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    A Weed By Any Other Name…Is Still A Weed

    By Meagan Provencher

    Weeds aren’t a very glamourous garden topic but they seem to be making up the largest pile of our garden questions from clients this year. Weeds are like gray hairs – we all have them and the more you pull them, the more you get! While there isn’t a fail proof method for preventing weeds, there are lots of options to help make your routine garden chores easier. Here’s some common garden weeds that we see in most gardens as well as some suggestions for prevention and eradication.

    Dandelions are fairly easy to pull or pop out of the ground and generally don’t make a nuisance of themselves if you don’t let them go to seed. If you don’t use chemicals on your lawn or gardens, their foliage is edible too! I generally don’t get too bent out of shape if a dandelion or two pop up in the yard because the bees like them but if they get a little out of hand in the garden, I do pull them.

    Thistles are one of the toughest to get rid of because their roots break off when you pull them and create a new baby thistle that pops up a week later! Generally, I try to avoid the use of chemicals if I can, but thistles are one weed that warrants pulling out the Weed-B-Gone to kill. Follow the directions for use of course and just spray the thistle leaves. Use common sense and don’t spray on a windy day or get all crazy, willy-nilly with the spray wand, and you’ll see results almost immediately. Let the thistle carcass dry up and it will just disintegrate. Again, I rarely use chemicals and usually it’s only on thistle because they are jerks.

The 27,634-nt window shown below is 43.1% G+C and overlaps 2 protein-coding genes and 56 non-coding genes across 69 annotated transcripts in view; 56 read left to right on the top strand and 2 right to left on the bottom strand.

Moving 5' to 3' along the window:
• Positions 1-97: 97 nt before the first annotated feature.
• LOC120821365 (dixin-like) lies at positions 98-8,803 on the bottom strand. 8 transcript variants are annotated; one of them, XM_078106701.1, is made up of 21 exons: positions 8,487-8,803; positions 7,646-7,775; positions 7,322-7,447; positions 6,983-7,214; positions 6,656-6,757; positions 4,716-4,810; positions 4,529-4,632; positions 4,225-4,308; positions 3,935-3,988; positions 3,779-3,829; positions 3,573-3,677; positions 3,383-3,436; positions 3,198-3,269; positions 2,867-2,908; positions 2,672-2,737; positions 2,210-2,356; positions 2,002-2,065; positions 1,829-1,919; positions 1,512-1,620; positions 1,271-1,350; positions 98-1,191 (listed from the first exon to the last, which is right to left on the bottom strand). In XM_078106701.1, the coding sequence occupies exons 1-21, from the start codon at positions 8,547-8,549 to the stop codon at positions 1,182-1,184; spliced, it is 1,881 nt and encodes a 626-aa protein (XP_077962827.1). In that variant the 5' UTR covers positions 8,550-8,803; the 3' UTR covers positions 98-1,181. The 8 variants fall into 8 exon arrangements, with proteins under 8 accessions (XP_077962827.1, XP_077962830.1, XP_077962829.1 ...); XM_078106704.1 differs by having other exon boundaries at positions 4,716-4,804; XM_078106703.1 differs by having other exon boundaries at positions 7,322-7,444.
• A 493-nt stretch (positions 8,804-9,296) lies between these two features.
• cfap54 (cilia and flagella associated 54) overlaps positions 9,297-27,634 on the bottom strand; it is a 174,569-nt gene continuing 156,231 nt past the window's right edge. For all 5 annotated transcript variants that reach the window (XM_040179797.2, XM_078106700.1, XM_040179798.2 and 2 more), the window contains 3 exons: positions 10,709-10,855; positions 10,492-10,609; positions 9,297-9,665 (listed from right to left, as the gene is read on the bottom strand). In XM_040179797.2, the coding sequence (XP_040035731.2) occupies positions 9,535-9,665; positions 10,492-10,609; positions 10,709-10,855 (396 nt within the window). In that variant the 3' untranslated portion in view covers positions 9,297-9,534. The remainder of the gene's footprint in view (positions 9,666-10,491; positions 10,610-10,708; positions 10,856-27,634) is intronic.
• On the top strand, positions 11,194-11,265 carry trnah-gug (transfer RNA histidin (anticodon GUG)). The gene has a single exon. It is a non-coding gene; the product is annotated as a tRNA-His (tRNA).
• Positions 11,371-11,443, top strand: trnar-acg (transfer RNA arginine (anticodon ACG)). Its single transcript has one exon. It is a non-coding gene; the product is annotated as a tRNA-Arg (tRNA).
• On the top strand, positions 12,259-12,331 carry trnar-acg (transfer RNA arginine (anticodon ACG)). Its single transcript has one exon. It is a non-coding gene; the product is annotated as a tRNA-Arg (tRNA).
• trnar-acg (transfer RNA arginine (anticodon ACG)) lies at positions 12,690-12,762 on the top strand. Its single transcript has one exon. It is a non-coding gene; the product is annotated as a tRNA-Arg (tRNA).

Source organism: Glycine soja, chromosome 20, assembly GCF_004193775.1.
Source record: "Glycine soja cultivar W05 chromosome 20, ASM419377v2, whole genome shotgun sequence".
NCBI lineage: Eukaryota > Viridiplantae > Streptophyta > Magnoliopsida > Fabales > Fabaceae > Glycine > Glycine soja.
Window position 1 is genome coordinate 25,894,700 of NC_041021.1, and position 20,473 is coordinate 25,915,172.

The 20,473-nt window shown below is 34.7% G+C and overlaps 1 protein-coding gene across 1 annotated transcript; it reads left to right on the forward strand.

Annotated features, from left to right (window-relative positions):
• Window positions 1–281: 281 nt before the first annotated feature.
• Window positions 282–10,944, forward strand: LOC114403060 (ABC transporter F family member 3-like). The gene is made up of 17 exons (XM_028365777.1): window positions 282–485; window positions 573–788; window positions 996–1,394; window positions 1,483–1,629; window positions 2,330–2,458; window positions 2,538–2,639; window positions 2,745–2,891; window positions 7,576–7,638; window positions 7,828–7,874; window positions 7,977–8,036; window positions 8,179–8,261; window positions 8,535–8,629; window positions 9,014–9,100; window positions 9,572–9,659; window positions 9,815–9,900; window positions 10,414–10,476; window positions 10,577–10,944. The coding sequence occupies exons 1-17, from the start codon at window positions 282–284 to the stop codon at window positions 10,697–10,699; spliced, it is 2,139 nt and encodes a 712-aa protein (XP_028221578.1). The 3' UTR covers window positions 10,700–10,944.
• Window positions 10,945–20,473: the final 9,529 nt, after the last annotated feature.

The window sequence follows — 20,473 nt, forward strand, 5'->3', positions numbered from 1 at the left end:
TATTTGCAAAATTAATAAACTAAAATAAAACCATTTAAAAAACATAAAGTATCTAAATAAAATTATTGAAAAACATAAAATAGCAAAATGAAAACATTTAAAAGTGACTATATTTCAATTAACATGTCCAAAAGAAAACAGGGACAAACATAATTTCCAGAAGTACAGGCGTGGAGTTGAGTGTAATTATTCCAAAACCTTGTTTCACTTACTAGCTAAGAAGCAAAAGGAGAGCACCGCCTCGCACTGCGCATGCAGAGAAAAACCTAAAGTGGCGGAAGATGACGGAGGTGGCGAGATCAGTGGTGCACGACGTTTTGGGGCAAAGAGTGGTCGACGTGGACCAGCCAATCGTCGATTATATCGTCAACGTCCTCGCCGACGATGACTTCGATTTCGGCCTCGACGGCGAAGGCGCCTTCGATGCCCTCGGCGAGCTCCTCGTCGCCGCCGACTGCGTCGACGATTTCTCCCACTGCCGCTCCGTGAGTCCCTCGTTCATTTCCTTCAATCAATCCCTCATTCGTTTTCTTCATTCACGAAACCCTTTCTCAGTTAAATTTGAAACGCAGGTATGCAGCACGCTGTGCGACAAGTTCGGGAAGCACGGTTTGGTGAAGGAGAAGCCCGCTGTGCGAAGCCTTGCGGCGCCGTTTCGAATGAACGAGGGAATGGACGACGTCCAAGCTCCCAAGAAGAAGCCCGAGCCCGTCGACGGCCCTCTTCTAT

Bindweed is the bane of our existence. What looks like a cute little white morning glory popping up in the garden becomes a vicious plant strangler that gets caught up in just about everything and is impossible to pull. While flamethrowers aren’t totally out of the question, usually we recommend gently pulling at the base after a good rain (or water it the day before) and try to pull out as much of the root as you can. If you are patient, you can paint herbicide on the leaves with a small paintbrush to get the worst of the bindweed that ends up tangled with good plants. It is hard to spray direct from a bottle because it winds itself into plants too tight.

    Weeds pop up wherever they wish but if they are popping up in your mulched beds, often it is from seeds that blow in from the local flora or from the lawnmower. If you catch them right away, you can just rake up the mulch which will pull out the tiny seedling and kill them. If you leave them for too long, they will root into the soil below the mulch and require a bit more effort to remove. Schedule time each week to rake up your landscape beds to keep seedlings at bay. There are pre-emergent herbicides in granular form that you can apply in early spring/mid-summer over your mulch which help also. I highly recommend adding a Dutch hoe to your tool box. They are amazing tools – mine is a DeWit Diamond Hoe with a “P” handle and I LOVE it – and they cut through weed roots like butter. They make quick work of weeds in large gardens and in tight places where a standard garden hoe wouldn’t fit.

    You can also keep weeds at bay using groundcovers and plants with larger leaves. When plants are left to their own devices, they will fill in and provide excellent cover to their own roots. This also squelches any weed seeds that make it to the landscape bed. If you have “open real estate” in your gardens, the weeds will win. If your garden is properly planted and plants are spaced for mature growth and overhang, the plants will do your weeding for you! Don’t leave large open spaces in the landscape for weeds to take hold of.

    In the grand scheme of things, I don’t get to upset over weeds in my garden. It gives me something do to each week and allows me to spend some time in the garden observing the good plants and planning for more. I would guess I rarely spend more than 2 hours a week weeding – and I have lots of gardens! Instead of being angry at the weeds, think of it as garden therapy that you can lose yourself in each and have a great sense of accomplishment when you are done!

    Meagan Provencher is the Senior Landscape Designer for Wasco Nursery. She can be reached at 630-584-4424 or design@wasconursery.com

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